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I was wondering if it's possible to tell how a colony died based on how you found it, ie: a death by freeze would look this way, a death by starvation that way, etc. Any feedback would be appreciated, we lost a hive a month ago and haven't done anything with it yet to see what we could learn from it.
Thanks
John
 

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In Santa Cruz CA you'd have to worry about freezing this time of year. It is rare that bees freeze. If they do, it was caused by something else, like moisture. So if the dead bees on the bottom board are wet, and if the inside of the inner cover or hive top is wet, the water caused stress and death.

Starvation is when the bees are head first into the cells, and dead. Comb around them would be empty of stores.

Piles of dead bees in front of the hive, not just a few or a couple of hundred, but LOADS of bees, generally indicates pesticide poisoning.

A very large quanitity of bees with deformed wings could indicate it collapsed due to mites.

That's a start... what else folks?
 

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If you had a death by freeze in Santa Cruz, Global Warming has definitely not reached California.

There has been substantial loses here in San Mateo this December due to an undefined collapse. Most hives have few or no bees left, some with plenty of honey remaining. I think it is a virus.

Starvation would have a lot of dead bees with their heads buried in a cell, and no stores left.
American Foulbrood would smell, have brown, ropey larvae, and scattered dead larvaes.
 

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Yes, but what is causing the queens to fail ?
Queens infected with nosema or viruses will fail. The brood from virus infected queens will be infected too.
And yes , the last remaining bees will plug the brood nest with pollen before the final demise.We see that often with varroa kills. A small patch of pms brood, completely surrounded by pollen.Whole frames of pollen.
 

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Odfrank,Aren't you referring to CCD when hardly any bees are left but plenty of honey ?
I am reluctant to use the term CCD, which to me is a totally undefined disease, because some posters on this board have such a strict definition of what it is. I have been keeping bees for 40 years. I have seen bees dying from mites for about 15 years. The last three years I have seen half my bees die from August to December, with big piles of dead bees in December after very cold nites. I call that CCD, often with substantial amounts of honey left behind, which also is found in the mite dead hives I find in September. I don't know what is what, I just know that beekeeping has become a practice of every year starting half over again.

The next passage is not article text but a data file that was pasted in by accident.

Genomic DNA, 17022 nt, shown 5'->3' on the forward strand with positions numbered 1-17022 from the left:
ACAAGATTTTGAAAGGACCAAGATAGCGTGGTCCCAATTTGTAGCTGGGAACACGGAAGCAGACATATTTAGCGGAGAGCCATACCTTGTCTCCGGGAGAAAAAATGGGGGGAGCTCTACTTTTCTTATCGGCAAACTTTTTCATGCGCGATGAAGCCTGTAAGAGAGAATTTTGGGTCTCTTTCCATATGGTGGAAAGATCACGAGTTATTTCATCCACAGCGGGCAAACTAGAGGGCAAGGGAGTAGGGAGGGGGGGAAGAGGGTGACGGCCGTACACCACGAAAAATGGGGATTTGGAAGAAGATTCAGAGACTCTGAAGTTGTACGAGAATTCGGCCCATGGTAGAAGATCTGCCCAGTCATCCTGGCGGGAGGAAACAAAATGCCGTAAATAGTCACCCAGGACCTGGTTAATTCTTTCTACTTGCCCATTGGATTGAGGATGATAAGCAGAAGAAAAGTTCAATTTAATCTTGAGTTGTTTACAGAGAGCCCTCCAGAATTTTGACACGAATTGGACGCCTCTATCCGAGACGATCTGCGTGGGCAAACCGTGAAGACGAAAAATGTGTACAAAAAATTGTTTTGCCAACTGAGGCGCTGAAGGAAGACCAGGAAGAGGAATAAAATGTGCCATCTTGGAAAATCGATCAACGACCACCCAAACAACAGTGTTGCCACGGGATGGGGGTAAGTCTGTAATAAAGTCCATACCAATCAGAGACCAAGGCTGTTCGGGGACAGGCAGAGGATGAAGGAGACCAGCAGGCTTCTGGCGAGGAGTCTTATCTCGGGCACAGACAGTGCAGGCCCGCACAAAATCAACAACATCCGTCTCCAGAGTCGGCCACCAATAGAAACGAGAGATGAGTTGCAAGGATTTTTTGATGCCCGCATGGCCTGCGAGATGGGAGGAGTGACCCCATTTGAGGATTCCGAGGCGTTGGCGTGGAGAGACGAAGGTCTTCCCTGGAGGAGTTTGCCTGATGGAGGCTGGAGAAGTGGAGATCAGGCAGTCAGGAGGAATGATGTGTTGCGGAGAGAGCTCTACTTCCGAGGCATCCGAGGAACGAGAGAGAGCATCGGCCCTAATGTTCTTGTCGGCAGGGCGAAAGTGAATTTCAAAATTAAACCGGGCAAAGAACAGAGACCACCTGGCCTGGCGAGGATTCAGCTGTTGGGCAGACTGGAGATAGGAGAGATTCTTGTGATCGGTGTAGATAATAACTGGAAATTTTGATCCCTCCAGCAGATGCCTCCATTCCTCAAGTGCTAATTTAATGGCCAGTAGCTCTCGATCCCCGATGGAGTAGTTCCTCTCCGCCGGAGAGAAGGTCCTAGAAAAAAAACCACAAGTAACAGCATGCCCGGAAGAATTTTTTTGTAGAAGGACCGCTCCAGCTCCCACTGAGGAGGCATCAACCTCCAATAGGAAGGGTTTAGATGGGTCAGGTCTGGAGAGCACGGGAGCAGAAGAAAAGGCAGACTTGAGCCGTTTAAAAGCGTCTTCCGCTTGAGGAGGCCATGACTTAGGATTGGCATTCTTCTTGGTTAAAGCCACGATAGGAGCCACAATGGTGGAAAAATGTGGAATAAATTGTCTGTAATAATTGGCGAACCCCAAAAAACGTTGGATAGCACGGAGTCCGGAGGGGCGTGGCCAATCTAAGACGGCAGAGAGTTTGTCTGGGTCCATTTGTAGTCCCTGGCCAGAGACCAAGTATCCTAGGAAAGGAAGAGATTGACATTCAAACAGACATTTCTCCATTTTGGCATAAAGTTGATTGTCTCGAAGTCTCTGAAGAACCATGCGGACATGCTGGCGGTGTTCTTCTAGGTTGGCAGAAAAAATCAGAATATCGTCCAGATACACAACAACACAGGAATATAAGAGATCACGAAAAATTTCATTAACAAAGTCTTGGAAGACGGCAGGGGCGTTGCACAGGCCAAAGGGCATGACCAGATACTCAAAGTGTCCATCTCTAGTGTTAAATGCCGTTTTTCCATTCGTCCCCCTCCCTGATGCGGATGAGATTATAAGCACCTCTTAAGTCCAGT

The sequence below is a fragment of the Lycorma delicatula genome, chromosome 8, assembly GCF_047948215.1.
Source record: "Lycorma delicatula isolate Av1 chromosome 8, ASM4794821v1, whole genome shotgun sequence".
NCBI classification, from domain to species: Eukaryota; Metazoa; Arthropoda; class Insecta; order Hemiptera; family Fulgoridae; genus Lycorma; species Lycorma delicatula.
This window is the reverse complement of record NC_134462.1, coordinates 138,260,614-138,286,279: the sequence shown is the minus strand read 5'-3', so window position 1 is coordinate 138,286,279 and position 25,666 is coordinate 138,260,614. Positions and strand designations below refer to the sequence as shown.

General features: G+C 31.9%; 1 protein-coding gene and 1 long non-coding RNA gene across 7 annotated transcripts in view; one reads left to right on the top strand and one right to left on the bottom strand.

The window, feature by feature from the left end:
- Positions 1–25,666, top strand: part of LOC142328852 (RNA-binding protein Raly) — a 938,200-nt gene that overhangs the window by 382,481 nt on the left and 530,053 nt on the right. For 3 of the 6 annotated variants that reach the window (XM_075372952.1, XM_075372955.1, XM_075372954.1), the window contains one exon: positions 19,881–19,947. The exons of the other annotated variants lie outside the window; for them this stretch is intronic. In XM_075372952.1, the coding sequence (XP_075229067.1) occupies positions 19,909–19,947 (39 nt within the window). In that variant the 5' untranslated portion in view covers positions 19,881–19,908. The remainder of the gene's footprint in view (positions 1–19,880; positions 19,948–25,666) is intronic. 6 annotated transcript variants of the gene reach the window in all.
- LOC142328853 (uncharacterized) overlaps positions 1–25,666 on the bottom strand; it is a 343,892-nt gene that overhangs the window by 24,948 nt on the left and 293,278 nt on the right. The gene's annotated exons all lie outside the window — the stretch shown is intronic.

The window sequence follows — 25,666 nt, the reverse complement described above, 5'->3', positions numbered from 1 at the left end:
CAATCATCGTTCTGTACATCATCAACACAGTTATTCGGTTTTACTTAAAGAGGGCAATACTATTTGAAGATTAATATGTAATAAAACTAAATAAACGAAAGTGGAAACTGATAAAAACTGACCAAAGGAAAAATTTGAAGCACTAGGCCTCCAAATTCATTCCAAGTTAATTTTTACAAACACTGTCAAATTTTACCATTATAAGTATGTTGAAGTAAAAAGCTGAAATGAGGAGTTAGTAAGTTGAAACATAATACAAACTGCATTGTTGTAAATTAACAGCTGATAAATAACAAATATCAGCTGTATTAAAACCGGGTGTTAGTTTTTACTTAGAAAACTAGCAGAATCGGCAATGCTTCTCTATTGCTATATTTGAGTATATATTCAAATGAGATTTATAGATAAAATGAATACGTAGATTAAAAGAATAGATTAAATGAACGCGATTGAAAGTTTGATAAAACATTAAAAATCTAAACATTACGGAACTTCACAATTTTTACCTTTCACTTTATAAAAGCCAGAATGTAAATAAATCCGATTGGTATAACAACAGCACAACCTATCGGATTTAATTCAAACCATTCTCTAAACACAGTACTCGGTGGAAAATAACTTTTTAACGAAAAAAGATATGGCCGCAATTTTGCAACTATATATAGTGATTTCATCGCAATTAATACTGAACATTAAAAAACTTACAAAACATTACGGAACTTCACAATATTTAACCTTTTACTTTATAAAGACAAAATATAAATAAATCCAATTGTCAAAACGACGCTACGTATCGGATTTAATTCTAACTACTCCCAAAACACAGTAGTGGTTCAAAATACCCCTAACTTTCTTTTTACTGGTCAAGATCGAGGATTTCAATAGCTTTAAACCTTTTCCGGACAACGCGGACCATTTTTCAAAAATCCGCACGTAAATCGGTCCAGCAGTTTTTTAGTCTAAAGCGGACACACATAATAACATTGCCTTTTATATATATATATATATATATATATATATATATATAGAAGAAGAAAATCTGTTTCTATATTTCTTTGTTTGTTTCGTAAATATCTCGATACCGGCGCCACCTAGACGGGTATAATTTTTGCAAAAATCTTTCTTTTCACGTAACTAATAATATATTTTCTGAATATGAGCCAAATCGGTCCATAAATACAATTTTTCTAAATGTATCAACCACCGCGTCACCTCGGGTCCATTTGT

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I am reluctant to use the term CCD, which to me is a totally undefined disease, because some posters on this board have such a strict definition of what it is.
odfrank, I'm not trying to be argumentative but the symptoms of CCD have been pretty well defined and not by the posters here but by the researchers who're investigating it. It would be like insisting that someone has swine flu, when they really have pneumonia. The symptoms are different but in either case the person is sick.
It's obvious that your bees are very sick. The same with dthompson's (from another thread). And I've heard of some other commercial beekeepers who've have had serious losses. But, if the researchers are looking at more than one cause and all are claiming to have CCD, it just confuses the effort to find the problem(s).
Best of luck to you.
 

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the symptoms of CCD have been pretty well defined and not by the posters here but by the researchers who're investigating it.
Where do we find these definitions by researchers? I don't want to name my problems incorrectly.

Out here on the left coast we have a disease killing oak trees called SOD, Sudden Oak Death. The researchers have figured out the pathogen to be Phytophthora ramorum. I feel that until researchers figure out the pathogen of CCD, it is pretty much a catch all name for our current Disappearing Disease, which never had an exact cause pinned to it.
 

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From Wikipedia, a pretty good list of symptoms.
http://en.wikipedia.org/wiki/Colony_collapse_disorder
A colony which has collapsed from CCD is generally characterized by all of these conditions occurring simultaneously[19]:
• Complete absence of adult bees in colonies, with little or no build-up of dead bees in or around the colonies.
Presence of capped brood in colonies. Bees normally will not abandon a hive until the capped brood have all hatched.
• Presence of food stores, both honey and bee pollen:
• i. which are not immediately robbed by other bees
• ii. which when attacked by hive pests such as wax moth and small hive beetle, the attack is noticeably delayed.
Precursor symptoms that may arise before the final colony collapse are: